Welcome to Imprint Friday and today's featured imprint: Algonquin Books.
Stop by each week to be introduced to a must-read title from
one of my favorite imprints. I know you'll be
adding many of these books to your wish list.
I love immigrant stories, probably because I grew up hearing my grandfather's real-life stories of his own immigration to the United States. That's what first attracted me to Christopher Castellani's All This Talk of Love, but the vivid characters and multilayered plot are what held my attention.
Here is the publisher's summary:
It’s been fifty years since Antonio Grasso married Maddalena and brought her to America. That was the last time she saw her parents, her sisters and brothers—everything she knew and loved in the village of Santa Cecilia, Italy. Maddalena sees no need to open the door to the past and let the emotional baggage and unmended rifts of another life spill out.I want to start by saying that I was well into All This Talk of Love before I realized it was the third in a group (not a series or a trilogy in the normal use of those words) of novels about the Grasso family. I want to reassure readers that I never once felt lost; this book works well as a standalone story. At the same time, though, I am now eager to read the first two books and hope to revisit the Grasso family soon.
But Prima was raised on the lore of the Old Country. And as she sees her parents aging, she hatches the idea to take the entire family back to Italy—hoping to reunite Maddalena with her estranged sister and let her parents see their homeland one last time. It is an idea that threatens to tear the Grasso family apart, until fate deals them some unwelcome surprises, and their trip home becomes a necessary journey.
All This Talk of Love is an incandescent novel about sacrifice and hope, loss and love, myth and memory.
As in any family, each Grasso has an opinion of the others and each has a distinct personality. Prima, the daughter, did what was expected of her: married a successful man, had four sons, and stayed near her parents. Frankie, a replacement child for the brother he never knew, is the opposite. He may talk to his mother every night at precisely 11:01, but he has no intention of returning to Delaware after he finishes graduate school. Never mind that he hasn't yet informed his mom of this.
Then there are Maddalena and Antonio, who struggled to make something of themselves in the United States. Antonio may have embraced many of the stereotypes (he owns a restaurant that serves Italian food, for example), but his wife is as far from a Italian grandma as you can get. She's still beautiful, stylish, and thin in her seventies, and she doesn't cook.
When Prima surprises her family with nonrefundable tickets to her parents' birthplace, she knows it'll likely be a hard sell, but she's unaware that she may have opened up doors that had been purposely and firmly closed.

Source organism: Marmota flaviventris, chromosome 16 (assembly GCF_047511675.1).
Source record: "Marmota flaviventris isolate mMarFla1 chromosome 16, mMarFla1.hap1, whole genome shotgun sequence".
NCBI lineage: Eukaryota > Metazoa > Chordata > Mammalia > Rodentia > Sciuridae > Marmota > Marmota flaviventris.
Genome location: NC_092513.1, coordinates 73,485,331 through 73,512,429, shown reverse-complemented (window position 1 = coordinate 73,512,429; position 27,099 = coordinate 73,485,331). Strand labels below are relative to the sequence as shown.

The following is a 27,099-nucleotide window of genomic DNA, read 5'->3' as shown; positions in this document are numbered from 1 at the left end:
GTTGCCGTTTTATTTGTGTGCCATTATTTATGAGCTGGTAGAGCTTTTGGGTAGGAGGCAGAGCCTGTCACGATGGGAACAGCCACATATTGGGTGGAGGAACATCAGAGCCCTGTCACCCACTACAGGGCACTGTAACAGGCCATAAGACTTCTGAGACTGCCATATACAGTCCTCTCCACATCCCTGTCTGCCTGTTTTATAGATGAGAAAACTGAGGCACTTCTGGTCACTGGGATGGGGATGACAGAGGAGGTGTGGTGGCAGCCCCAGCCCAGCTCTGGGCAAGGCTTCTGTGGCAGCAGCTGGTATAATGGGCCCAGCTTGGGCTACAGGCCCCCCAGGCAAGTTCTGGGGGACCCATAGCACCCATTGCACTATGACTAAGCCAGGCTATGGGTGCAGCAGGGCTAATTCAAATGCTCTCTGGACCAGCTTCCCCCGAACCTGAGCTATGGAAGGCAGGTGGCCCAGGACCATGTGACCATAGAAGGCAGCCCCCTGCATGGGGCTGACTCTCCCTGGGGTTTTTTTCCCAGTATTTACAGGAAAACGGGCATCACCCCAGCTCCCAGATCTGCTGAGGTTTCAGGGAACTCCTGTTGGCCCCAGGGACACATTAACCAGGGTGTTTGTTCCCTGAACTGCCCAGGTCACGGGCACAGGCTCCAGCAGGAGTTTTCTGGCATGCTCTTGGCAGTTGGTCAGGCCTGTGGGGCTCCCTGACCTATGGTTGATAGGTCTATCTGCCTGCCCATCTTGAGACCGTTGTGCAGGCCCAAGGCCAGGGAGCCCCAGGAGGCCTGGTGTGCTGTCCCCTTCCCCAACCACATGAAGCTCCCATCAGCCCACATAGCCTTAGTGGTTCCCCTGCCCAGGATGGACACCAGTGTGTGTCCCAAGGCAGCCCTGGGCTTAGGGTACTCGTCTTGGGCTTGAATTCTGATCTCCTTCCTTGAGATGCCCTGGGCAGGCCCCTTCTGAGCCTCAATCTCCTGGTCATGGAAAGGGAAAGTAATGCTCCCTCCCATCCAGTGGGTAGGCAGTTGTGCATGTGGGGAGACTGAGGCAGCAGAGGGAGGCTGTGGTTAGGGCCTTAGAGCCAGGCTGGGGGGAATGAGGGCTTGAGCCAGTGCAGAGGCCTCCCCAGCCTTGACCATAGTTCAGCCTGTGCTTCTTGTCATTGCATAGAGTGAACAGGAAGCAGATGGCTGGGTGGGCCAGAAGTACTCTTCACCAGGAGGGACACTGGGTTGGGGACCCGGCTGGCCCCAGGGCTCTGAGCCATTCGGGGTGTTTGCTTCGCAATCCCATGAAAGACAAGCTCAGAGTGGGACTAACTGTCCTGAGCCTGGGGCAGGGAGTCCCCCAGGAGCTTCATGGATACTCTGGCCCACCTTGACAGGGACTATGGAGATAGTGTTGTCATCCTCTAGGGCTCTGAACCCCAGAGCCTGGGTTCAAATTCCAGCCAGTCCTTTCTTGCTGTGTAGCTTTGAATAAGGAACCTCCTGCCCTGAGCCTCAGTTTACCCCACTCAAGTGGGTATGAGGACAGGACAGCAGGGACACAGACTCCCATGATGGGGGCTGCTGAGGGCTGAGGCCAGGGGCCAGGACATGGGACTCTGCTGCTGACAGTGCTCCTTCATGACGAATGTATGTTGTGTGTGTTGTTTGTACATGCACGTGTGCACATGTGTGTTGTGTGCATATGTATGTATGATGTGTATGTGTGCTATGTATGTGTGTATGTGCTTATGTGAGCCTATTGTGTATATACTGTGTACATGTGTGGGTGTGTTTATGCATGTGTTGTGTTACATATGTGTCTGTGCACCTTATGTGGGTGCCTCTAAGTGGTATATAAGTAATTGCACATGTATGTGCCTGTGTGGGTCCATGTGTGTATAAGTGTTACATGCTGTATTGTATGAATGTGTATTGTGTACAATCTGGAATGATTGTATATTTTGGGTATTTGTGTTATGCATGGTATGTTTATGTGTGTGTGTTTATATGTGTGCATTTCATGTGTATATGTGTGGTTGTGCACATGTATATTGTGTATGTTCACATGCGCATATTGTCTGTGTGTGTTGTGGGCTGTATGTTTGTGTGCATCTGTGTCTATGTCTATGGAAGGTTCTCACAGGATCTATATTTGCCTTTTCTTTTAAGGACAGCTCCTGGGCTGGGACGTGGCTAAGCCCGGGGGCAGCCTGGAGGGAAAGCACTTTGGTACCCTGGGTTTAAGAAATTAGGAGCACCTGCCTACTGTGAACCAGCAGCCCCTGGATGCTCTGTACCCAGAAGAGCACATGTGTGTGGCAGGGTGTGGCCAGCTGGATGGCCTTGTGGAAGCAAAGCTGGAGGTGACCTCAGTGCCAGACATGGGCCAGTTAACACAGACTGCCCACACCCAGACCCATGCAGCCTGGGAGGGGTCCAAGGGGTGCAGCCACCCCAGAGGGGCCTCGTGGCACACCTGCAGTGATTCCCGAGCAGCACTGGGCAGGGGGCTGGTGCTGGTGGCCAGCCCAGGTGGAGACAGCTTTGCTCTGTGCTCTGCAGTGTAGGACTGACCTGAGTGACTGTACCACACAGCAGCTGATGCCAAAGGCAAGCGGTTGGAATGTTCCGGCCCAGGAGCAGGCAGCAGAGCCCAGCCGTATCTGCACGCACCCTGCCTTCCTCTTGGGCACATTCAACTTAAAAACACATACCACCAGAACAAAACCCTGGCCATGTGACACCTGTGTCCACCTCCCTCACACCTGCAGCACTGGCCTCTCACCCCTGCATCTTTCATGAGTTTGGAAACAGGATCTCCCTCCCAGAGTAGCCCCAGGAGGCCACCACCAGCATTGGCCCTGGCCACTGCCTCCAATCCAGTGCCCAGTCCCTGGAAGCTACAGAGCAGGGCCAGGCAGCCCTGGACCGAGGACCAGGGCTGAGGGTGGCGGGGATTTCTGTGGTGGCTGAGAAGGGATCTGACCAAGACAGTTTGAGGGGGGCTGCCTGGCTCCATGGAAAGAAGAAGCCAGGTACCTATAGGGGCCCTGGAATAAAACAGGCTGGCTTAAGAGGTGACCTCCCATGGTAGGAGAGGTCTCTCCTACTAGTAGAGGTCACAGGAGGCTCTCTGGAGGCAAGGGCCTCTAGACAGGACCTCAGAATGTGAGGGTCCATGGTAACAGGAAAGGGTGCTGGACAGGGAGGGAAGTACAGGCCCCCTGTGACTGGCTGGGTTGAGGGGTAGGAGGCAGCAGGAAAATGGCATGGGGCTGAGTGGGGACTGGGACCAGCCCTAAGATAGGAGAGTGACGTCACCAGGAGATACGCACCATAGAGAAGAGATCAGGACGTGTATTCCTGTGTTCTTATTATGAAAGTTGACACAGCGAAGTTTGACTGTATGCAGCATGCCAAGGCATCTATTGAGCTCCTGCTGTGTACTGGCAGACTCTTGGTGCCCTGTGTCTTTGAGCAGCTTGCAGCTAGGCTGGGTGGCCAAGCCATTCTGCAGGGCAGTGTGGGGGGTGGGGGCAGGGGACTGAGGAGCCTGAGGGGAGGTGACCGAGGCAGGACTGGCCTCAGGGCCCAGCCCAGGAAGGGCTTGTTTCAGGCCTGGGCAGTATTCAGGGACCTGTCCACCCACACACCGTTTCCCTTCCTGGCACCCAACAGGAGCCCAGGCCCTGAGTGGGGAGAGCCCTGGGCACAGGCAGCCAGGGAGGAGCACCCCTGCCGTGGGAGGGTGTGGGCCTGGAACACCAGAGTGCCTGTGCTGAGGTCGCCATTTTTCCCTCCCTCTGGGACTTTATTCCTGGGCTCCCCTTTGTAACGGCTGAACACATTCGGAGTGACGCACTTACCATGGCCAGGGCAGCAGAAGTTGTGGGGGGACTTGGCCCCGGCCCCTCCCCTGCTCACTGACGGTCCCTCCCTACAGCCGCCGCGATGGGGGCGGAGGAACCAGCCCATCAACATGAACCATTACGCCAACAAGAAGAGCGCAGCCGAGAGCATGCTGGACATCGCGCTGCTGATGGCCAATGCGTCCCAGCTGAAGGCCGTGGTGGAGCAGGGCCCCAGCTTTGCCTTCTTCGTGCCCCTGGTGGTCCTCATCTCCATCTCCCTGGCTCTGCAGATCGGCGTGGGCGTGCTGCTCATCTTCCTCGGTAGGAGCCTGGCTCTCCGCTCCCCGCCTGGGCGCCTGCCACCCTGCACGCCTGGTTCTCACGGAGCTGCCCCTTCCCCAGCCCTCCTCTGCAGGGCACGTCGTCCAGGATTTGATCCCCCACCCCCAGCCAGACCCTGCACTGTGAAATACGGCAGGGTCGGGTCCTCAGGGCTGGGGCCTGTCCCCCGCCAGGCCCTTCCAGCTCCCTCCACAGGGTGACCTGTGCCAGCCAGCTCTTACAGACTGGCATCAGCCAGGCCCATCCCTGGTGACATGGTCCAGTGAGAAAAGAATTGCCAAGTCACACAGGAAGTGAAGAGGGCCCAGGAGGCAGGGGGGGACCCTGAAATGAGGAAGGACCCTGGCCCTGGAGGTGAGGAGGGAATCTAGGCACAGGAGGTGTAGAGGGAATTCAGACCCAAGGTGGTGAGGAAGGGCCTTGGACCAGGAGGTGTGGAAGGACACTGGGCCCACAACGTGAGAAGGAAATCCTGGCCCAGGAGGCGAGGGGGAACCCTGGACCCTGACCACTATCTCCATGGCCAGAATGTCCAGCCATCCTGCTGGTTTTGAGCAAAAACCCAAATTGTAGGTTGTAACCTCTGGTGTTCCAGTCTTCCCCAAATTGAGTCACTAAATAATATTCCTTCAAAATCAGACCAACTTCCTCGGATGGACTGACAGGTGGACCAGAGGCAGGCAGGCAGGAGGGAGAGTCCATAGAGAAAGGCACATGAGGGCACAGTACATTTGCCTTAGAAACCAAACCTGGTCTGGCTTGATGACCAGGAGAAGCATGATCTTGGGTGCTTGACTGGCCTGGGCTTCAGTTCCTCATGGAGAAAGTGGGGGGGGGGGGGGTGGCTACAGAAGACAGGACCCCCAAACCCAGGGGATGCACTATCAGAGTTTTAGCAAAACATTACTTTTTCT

All This Talk of Love is a story of love, family, loss, aging, and facing the past. Christopher Castellani's characters are so realistic that it's sometimes difficult to remember that you're reading a novel. Not that every incident is one that could have happened to your own family, but the Grassos are believable as people.
Antonio worries about the fate of his restaurant, Prima worries about how well her mother is going to age, and Frankie is living under the shadow of a brother who died in his teens. All these issues, past and present affect each person and in different ways. For example, Maddalena wonders:
If [she] had stayed in the village, chosen Vito Leone over Antonio Grasso, she'd have had all she has here [in the United States]: a house and children, a car to drive to the dance studio, a family business of some kind, and flower beds to keep up. . . . What would have been the difference between that life and this one? She's been a seamstress, a wife, a mother, and an old woman terrified of the years ahead—no more special than any of her sisters, after all, just thousands of miles away and six hours behind. (pp. 248–249)Is she right? Would her life really have been the same if she had spent the last fifty years in Italy?
As the proposed trip looms large, family tragedies change the dynamics of the group: One is quick and one is slow, and each plays against earlier losses and sorrows to reshape a family already feeling the loosening of its traditional bonds.
All This Talk of Love is recommended to readers who like family stories and realistic characters. In addition, Christopher Castellani brings up some points to ponder, such as the quote I just shared. Because of this, the novel would make an excellent book club selection. Readers will likely differ in their reactions to the later part of the book and perhaps to some of Frankie's choices. If those topics don't generate enough discussion, Algonquin provides ten thoughtful questions to jump-start your meeting.
Algonquin Books is a featured imprint on Beth Fish Reads. For more information about the imprint, please read Executive Editor Chuck Adams's introductory letter, posted here on January 7, 2011. Don't forget to follow Algonquin on Twitter and Facebook and read their blog (where you can sign up for the Algonquin newsletter).
Buy All This Talk of Love at an indie or at a bookstore near you. (Link leads to an affiliate program.)
Published by Workman / Algonquin Books 2013
Copyright © cbl for Beth Fish Reads, all rights reserved (see review policy).